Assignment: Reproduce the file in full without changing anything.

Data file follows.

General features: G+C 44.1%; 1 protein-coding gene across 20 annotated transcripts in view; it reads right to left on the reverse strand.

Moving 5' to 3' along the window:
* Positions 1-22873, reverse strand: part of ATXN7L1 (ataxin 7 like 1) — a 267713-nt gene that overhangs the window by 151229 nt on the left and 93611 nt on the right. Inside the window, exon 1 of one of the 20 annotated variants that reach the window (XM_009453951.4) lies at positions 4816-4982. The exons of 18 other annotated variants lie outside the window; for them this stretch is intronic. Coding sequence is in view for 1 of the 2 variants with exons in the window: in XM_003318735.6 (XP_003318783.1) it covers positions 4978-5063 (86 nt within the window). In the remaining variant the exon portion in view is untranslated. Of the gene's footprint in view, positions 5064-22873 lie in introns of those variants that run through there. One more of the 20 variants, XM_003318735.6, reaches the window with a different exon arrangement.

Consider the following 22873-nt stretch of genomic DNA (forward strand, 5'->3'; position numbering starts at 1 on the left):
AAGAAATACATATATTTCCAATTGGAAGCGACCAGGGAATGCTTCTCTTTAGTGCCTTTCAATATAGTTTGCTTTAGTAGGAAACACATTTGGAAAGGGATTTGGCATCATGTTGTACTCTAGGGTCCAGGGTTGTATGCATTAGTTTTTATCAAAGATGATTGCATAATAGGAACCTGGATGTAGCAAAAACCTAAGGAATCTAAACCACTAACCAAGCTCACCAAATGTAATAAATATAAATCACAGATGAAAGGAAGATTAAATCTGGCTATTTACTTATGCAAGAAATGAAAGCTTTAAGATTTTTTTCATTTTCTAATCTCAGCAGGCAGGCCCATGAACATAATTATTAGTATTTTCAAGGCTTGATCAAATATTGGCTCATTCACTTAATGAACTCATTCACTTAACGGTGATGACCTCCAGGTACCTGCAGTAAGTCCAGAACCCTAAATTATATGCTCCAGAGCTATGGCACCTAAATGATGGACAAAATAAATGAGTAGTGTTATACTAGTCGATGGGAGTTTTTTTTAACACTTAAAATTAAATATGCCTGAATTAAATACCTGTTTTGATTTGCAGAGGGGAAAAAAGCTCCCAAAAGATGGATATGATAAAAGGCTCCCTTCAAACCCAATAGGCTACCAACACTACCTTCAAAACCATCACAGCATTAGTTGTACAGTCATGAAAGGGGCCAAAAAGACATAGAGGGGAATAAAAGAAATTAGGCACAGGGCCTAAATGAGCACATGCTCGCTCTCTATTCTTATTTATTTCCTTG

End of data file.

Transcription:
General features: G+C 44.1%; 1 protein-coding gene across 20 annotated transcripts in view; it reads right to left on the reverse strand.

Moving 5' to 3' along the window:
* Positions 1-22873, reverse strand: part of ATXN7L1 (ataxin 7 like 1) — a 267713-nt gene that overhangs the window by 151229 nt on the left and 93611 nt on the right. Inside the window, exon 1 of one of the 20 annotated variants that reach the window (XM_009453951.4) lies at positions 4816-4982. The exons of 18 other annotated variants lie outside the window; for them this stretch is intronic. Coding sequence is in view for 1 of the 2 variants with exons in the window: in XM_003318735.6 (XP_003318783.1) it covers positions 4978-5063 (86 nt within the window). In the remaining variant the exon portion in view is untranslated. Of the gene's footprint in view, positions 5064-22873 lie in introns of those variants that run through there. One more of the 20 variants, XM_003318735.6, reaches the window with a different exon arrangement.

Consider the following 22873-nt stretch of genomic DNA (forward strand, 5'->3'; position numbering starts at 1 on the left):
AAGAAATACATATATTTCCAATTGGAAGCGACCAGGGAATGCTTCTCTTTAGTGCCTTTCAATATAGTTTGCTTTAGTAGGAAACACATTTGGAAAGGGATTTGGCATCATGTTGTACTCTAGGGTCCAGGGTTGTATGCATTAGTTTTTATCAAAGATGATTGCATAATAGGAACCTGGATGTAGCAAAAACCTAAGGAATCTAAACCACTAACCAAGCTCACCAAATGTAATAAATATAAATCACAGATGAAAGGAAGATTAAATCTGGCTATTTACTTATGCAAGAAATGAAAGCTTTAAGATTTTTTTCATTTTCTAATCTCAGCAGGCAGGCCCATGAACATAATTATTAGTATTTTCAAGGCTTGATCAAATATTGGCTCATTCACTTAATGAACTCATTCACTTAACGGTGATGACCTCCAGGTACCTGCAGTAAGTCCAGAACCCTAAATTATATGCTCCAGAGCTATGGCACCTAAATGATGGACAAAATAAATGAGTAGTGTTATACTAGTCGATGGGAGTTTTTTTTAACACTTAAAATTAAATATGCCTGAATTAAATACCTGTTTTGATTTGCAGAGGGGAAAAAAGCTCCCAAAAGATGGATATGATAAAAGGCTCCCTTCAAACCCAATAGGCTACCAACACTACCTTCAAAACCATCACAGCATTAGTTGTACAGTCATGAAAGGGGCCAAAAAGACATAGAGGGGAATAAAAGAAATTAGGCACAGGGCCTAAATGAGCACATGCTCGCTCTCTATTCTTATTTATTTCCTTG